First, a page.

Ninety-five charities and non-profit organisations have signed an open letter to the chancellor Jeremy Hunt MP, calling for a social tariff to be implemented in the energy market to assist vulnerable households.
A social tariff would support low-income households paying more for their energy due to the poverty premium with their energy bills.
This targeted support would encompass those on means-tested benefits, disability benefits and Carer’s Allowance as well as those that don’t receive welfare support but are struggling to keep up with their energy bills.
The charity Age UK, one of the signatories, recently published research revealing that 71% of over-60s and 76% of those living with a disability support a new social tariff.
Other organisations that signed the open letter include National Energy Action (NEA), Fair by Design and Scope.
NEA has estimated that the number of UK households pushed into fuel poverty (here defined as those paying 10% of their after-tax income on energy costs to maintain standard heat) has risen from 4.5 million in October 2021 to 6.7 million due to the energy crisis.
New research by Citizens Advice also revealed that 600,000 households were automatically put onto a prepayment meter due to inability to maintain energy bill payments. The charity also found that 19% of prepayment customers that were cut off spent a minimum of 24 hours without gas or electricity.
The charities were especially concerned about the effect that withdrawing universal energy support in 2023 would have on many older and disabled people as demand is already high for the organisations’ services from people severely struggling.
One example given by the organisations was of people that rely on dialysis machines struggling to keep their equipment turned on and heat their home.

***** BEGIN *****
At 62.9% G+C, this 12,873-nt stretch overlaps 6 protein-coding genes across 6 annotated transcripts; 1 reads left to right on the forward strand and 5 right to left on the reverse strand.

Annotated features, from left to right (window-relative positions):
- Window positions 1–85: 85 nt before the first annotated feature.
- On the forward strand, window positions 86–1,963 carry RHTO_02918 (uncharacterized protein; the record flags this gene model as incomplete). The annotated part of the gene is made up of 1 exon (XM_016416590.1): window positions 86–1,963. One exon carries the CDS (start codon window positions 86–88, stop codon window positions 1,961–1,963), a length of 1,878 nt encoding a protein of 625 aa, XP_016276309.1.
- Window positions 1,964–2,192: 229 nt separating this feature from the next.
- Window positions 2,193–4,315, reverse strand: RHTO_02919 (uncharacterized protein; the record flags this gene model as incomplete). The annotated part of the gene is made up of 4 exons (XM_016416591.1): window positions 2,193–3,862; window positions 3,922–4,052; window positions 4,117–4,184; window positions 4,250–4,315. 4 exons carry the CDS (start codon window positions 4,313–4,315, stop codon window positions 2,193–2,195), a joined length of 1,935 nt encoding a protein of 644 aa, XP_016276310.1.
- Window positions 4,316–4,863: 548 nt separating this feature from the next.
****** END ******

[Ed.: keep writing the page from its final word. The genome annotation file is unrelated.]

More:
The NEA predicts that withdrawing the Government’s Energy Bills Support Scheme will see the number of fuel power households in the UK increase to 8.4 million.
Last week the NEA published its annual Fuel Poverty Monitor, which warned that despite the Office for National Statistics’ provisional winter mortality in England and Wales statistics for 2021 to 2022 being low, next year would “expose the full impact” of the energy crisis.
“For our Fuel Poverty Monitor, we spoke to over a hundred organisations across the UK, directly with our clients and polled the general public. From this it’s clear that the energy crisis is having a profound impact on the poorest and most vulnerable households in society,” said head of policy and public affairs at NEA, Matt Copeland.
“Whether households are heating just one room for just a few hours a week, or rationing the use of their medical equipment, the results are completely unacceptable in modern day society. So far, the UK Government has offered sticking plaster solutions to the crisis.
“What is really needed is structural change to the energy market. We were told time and again that a social tariff is what is needed. Today we come together with hundreds of other organisations to say just that. The UK Government must urgently prioritise work to implement a social tariff as soon as possible.”